Friday, December 04, 2015

Java Tip: Append a text to a file

Here the simple tip, how to append text to a file.

package ojitha.blogspot.com.au;

import java.io.BufferedWriter;
import java.io.FileWriter;
import java.io.IOException;
import java.io.PrintWriter;
import java.util.Date;

/**
 * Append to the file.
 *
 */
public class App 
{
    public static void main( String[] args )
    {
        try {
            PrintWriter printWriter = new PrintWriter(new BufferedWriter(new FileWriter("test.txt",true)));
            //PrintWriter printWriter = new PrintWriter("test.txt"); // not the way
            printWriter.printf("Hello, how are you %s day!\n",new Date().toString());
            printWriter.close();
        } catch (IOException e) {
            e.printStackTrace();
        }
    }
}

In the above code, the true parameter in the FileWriter constructor enable to append to the file instead create new one again.

Written with StackEdit.

Friday, November 13, 2015

python fun

This is my notes on some interesting python tips.

Sort with Lambda

As first, I would like to introduce how lambda can be used to sort the dictionary of word count (wc) based on the key or the value(name of the fruit and the count)

__author__ = 'ojitha'
wc ={'orange':2, 'mango':1, 'cherry':8, 'apple':5}

'''sort on key'''
print(sorted (wc.items(), key=lambda (word, count): word))


''' sort on the count'''
print(sorted (wc.items(), key=lambda (word, count): count))

The output of the above code is as follows

[('apple', 5), ('cherry', 8), ('mango', 1), ('orange', 2)]
[('mango', 1), ('orange', 2), ('apple', 5), ('cherry', 8)]

List Comprehensions

List of even and odds can be created as follows

listOfEvens = [x for x in range(10) if x %2 == 0]
print (listOfEvens)
listOfOdds = [x for x in range(10) if x %2 != 0]
print (listOfOdds)

The list comprehension is as follows

pairs = [(x,y) for x in range(5) for y in range(5)]
print(pairs)

This will create pairs as follows

[(0, 0), (0, 1), (0, 2), (0, 3), (0, 4), (1, 0), (1, 1), (1, 2), (1, 3), (1, 4), (2, 0), (2, 1), (2, 2), (2, 3), (2, 4), (3, 0), (3, 1), (3, 2), (3, 3), (3, 4), (4, 0), (4, 1), (4, 2), (4, 3), (4, 4)

map function

map function execute the function on sequence:

def multi(l,r):
    return l * r

x = [1,2,3,4]
y = [10,20,30,40]

print(map(multi,x, y))
#output : [10, 40, 90, 160]

filter function

Here the filter which execute logical operation on sequence

def is_even(x):
    return x % 2 == 0

x = [1,2,3,4,5,6,7,8,14,31,45]

print(filter(is_even, x))
#output [2, 4, 6, 8, 14]

reduce function

def multi(x, y): return x * y

x = [1,2,3,4]

print(reduce(multi, x))
#output: 24

pythonic way of enumeration

x = ['a','b','c','d']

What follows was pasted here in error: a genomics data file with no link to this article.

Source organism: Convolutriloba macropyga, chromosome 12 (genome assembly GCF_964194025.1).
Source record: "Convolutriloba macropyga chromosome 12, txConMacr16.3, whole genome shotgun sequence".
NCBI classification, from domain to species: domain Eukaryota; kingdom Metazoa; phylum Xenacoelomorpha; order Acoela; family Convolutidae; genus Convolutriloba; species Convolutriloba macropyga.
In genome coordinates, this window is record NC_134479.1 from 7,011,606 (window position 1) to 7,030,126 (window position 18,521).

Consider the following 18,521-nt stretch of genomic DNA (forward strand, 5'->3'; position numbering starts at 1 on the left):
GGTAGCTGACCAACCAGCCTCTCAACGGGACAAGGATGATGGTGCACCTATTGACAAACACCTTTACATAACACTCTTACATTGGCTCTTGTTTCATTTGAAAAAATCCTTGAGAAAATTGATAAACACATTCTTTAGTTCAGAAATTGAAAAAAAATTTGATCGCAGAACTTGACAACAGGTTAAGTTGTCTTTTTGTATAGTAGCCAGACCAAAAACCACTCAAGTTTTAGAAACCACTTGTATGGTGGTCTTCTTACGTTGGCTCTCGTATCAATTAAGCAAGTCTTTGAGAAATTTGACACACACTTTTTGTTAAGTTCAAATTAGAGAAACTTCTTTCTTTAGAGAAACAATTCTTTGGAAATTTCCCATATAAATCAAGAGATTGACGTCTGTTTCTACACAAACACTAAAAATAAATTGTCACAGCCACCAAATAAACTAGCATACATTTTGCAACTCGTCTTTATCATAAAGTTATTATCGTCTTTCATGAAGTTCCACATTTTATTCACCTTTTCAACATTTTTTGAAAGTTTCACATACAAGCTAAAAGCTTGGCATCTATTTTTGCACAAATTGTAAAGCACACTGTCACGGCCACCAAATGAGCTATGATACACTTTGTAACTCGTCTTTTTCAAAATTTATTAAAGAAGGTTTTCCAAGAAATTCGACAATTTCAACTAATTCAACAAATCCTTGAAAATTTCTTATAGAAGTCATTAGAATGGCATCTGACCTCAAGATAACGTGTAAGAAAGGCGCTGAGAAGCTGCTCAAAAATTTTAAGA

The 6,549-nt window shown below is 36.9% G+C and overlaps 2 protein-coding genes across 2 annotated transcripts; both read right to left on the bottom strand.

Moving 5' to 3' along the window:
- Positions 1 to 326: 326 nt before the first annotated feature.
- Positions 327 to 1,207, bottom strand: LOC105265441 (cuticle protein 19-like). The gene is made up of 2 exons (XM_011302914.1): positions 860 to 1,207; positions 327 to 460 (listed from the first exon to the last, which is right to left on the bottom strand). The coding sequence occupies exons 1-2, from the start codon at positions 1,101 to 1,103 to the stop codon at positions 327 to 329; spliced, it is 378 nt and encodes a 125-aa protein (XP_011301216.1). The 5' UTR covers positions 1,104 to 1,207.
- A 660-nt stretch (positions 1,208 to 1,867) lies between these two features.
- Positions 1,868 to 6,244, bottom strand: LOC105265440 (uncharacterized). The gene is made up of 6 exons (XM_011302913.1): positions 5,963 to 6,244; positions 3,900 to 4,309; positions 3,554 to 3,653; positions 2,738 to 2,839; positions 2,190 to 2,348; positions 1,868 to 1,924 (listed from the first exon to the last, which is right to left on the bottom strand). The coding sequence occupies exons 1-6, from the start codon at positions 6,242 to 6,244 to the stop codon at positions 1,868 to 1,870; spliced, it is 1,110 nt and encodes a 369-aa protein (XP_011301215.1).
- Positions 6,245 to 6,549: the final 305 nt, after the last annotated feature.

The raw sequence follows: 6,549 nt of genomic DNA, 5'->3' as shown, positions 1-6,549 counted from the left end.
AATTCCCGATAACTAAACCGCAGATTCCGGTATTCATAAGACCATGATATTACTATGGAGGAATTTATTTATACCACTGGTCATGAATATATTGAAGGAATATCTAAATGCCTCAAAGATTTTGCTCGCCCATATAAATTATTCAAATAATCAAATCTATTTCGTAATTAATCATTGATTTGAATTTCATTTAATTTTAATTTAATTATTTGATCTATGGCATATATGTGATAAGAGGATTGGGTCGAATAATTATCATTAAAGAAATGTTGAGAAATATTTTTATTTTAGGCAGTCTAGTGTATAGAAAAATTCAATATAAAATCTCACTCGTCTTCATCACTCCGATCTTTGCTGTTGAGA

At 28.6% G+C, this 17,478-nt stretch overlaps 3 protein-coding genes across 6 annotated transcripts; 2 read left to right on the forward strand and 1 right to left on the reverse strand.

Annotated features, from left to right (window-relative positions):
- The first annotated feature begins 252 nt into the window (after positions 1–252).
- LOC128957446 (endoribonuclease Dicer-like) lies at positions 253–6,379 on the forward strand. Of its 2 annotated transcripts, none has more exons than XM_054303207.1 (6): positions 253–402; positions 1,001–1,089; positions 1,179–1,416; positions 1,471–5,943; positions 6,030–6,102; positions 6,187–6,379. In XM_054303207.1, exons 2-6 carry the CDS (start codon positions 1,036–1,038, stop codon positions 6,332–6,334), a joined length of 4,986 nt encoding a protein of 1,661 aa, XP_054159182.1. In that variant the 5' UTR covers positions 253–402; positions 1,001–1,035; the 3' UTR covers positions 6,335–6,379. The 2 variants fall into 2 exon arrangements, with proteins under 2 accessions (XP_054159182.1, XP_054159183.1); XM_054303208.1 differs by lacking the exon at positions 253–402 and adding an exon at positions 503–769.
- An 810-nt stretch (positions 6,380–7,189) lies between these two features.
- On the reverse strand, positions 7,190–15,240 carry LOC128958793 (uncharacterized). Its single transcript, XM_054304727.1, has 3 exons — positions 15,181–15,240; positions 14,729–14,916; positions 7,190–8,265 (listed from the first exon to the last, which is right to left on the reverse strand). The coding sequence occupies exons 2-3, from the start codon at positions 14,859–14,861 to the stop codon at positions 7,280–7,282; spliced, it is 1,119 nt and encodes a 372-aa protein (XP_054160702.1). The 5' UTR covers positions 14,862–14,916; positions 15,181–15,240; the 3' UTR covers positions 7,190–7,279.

for i,  j in enumerate(x):
    print i, j

zip and unzip

Here the example code to zip and unzip the lists

x = ['a','b','c','d']
y = [1,2,3,4]
z = ['p','q','r','s']

l = zip(x,y,z)

#zip
print l

#unzip
p,q,r = zip(*l)

print p
print q
print r

Output as follows

[('a', 1, 'p'), ('b', 2, 'q'), ('c', 3, 'r'), ('d', 4, 's')]
('a', 'b', 'c', 'd')
(1, 2, 3, 4)
('p', 'q', 'r', 's')

Saturday, October 31, 2015

ABC Photo stories term frequency Analysis

Download the ABC dataset from the data.gov.au site, ABC Local Online Photo Stories 2009-2014 which is available localphotostories20092014csv.csv. Open the file in the numbers and save the file with the UTF-8 encoding (for example ps.csv in my case) because the unknown-8bit is the encoding of the above document.

> file -I localphotostories20092014csv.csv
localphotostories20092014csv.csv: text/plain; charset=unknown-8bit

In the Mac terminal if you type above command, you can find the charset of the csv file. In the RStudio,

> library(tm)
Loading required package: NLP
> ps <- read.csv("data/ps.csv" , stringsAsFactors = FALSE)
> vs <- VectorSource(ps$Keywords)
> corpus <- Corpus(vs)

The tm package is the best for the text mining. First load the tm library after install the package if the package is not being already installed. The VectorSource only accept the character vectors. Now create the corpus from the vector sources(vs) created from the ps that is ps.csv contents. Here we consider only the key words related to each document.

> corpus <- tm_map(corpus, removePunctuation)
> corpus <- tm_map(corpus, removeWords, stopwords("english"))
> dtm <- DocumentTermMatrix(corpus)
> dtm2 <- as.matrix(dtm)
> f <- colSums(dtm2)

Now the cleaning. Remove all the punctuations, remove the stop words which are noisy.

Create document term matrix from the corpus and transform to the matrix. After sum the columns.

> > head(f)
  000  0439   100  1000  100m 100th 
    1     1    18     3     1     4 
> head (sort(f, decreasing =TRUE))
       abc       news        art queensland      coast    history 
      2326        819        797        710        596        537 
> 

Now, you can find abc is the most used and the word news in the second place and so on.